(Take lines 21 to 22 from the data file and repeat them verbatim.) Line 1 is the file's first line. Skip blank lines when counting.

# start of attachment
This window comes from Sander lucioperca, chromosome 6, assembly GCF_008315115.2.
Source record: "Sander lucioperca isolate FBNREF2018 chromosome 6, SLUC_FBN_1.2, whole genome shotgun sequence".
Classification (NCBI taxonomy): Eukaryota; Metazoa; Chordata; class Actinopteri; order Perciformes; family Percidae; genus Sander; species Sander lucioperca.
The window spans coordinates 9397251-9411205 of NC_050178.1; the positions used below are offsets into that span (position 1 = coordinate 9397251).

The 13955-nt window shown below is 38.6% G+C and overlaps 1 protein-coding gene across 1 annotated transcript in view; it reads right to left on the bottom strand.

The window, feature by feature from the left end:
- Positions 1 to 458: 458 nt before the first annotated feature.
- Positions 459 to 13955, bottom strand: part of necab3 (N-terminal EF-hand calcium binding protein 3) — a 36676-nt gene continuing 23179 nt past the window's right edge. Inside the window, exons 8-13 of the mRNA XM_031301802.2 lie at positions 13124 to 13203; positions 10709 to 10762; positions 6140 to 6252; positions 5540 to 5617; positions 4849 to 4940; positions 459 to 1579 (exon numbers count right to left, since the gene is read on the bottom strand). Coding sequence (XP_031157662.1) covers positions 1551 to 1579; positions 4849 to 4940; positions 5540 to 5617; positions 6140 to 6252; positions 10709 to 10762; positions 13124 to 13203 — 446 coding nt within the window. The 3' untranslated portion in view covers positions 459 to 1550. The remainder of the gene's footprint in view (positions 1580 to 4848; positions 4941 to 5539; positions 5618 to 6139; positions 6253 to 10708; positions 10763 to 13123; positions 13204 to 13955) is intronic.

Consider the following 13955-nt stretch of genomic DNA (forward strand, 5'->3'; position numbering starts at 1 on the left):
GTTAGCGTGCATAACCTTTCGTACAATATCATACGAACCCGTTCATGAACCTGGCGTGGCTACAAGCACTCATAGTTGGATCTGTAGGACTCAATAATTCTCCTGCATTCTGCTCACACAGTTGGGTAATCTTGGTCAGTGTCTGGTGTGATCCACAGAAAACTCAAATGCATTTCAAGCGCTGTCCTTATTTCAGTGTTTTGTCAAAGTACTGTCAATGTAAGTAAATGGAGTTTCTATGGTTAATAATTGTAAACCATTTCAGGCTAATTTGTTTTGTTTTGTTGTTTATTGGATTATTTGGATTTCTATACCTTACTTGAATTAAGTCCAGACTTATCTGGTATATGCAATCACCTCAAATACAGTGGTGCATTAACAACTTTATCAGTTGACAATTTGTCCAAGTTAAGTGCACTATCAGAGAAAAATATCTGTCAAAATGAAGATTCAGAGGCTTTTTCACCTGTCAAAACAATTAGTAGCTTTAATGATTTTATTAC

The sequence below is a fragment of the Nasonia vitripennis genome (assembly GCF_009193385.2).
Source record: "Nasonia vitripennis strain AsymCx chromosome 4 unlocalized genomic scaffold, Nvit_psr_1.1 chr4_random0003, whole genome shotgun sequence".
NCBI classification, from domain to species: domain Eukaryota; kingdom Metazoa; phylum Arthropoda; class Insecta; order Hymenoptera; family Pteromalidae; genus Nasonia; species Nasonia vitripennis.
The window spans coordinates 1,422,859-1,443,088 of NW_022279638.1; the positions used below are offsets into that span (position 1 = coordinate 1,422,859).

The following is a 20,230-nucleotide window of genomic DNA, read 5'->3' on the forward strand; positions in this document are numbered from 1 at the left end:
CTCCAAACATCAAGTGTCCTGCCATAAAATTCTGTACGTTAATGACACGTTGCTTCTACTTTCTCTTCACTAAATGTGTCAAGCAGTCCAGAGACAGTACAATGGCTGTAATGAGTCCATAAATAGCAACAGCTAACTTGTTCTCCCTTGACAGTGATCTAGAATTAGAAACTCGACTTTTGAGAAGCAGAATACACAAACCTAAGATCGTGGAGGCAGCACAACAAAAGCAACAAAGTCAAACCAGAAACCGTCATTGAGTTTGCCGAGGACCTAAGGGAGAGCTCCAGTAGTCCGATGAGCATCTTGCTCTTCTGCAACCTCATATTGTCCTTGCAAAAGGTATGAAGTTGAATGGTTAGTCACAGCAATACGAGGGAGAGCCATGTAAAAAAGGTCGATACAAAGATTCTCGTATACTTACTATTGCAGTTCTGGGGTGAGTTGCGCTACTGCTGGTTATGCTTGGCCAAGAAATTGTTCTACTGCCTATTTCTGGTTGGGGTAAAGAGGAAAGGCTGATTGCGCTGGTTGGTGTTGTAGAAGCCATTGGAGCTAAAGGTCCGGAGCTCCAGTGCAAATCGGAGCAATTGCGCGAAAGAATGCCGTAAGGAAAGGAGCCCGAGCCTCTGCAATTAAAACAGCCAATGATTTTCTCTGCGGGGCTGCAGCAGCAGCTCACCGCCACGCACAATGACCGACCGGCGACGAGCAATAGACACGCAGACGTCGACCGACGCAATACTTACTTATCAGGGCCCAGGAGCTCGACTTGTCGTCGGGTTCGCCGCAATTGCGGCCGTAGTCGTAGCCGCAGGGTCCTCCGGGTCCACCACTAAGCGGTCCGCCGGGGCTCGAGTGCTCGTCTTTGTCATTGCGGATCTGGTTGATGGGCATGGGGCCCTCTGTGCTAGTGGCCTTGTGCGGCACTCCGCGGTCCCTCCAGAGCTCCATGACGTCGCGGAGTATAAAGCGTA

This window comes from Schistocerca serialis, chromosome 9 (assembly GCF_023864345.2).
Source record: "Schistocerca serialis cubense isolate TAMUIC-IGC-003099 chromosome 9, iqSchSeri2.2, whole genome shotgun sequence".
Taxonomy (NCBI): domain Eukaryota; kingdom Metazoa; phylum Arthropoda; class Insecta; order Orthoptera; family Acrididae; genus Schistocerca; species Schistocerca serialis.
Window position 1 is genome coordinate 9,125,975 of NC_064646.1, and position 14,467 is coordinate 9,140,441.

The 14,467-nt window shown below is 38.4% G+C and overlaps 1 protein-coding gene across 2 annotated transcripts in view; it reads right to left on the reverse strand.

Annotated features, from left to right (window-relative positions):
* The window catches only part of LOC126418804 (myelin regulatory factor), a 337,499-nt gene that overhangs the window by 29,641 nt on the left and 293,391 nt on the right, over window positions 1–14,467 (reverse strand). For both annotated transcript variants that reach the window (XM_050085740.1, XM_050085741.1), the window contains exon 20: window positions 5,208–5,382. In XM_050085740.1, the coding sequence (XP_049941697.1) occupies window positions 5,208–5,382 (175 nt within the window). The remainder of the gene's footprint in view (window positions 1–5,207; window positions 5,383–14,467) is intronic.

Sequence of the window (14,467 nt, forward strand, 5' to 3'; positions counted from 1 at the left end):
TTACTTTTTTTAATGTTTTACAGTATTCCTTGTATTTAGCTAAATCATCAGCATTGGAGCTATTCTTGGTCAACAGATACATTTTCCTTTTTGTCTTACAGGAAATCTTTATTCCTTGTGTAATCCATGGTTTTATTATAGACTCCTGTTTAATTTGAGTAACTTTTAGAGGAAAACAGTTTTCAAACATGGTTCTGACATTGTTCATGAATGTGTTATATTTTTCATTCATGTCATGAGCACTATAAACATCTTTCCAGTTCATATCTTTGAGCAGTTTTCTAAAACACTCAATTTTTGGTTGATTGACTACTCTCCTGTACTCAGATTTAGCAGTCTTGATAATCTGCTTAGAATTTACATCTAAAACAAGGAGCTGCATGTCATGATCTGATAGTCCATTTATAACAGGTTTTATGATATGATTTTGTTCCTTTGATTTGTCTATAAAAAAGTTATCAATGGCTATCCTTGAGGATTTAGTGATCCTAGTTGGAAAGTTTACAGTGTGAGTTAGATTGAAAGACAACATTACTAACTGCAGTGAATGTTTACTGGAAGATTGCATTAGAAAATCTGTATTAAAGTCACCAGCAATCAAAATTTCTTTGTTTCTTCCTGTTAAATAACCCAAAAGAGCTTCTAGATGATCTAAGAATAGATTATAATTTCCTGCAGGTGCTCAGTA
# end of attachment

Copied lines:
The 14,467-nt window shown below is 38.4% G+C and overlaps 1 protein-coding gene across 2 annotated transcripts in view; it reads right to left on the reverse strand.

Annotated features, from left to right (window-relative positions):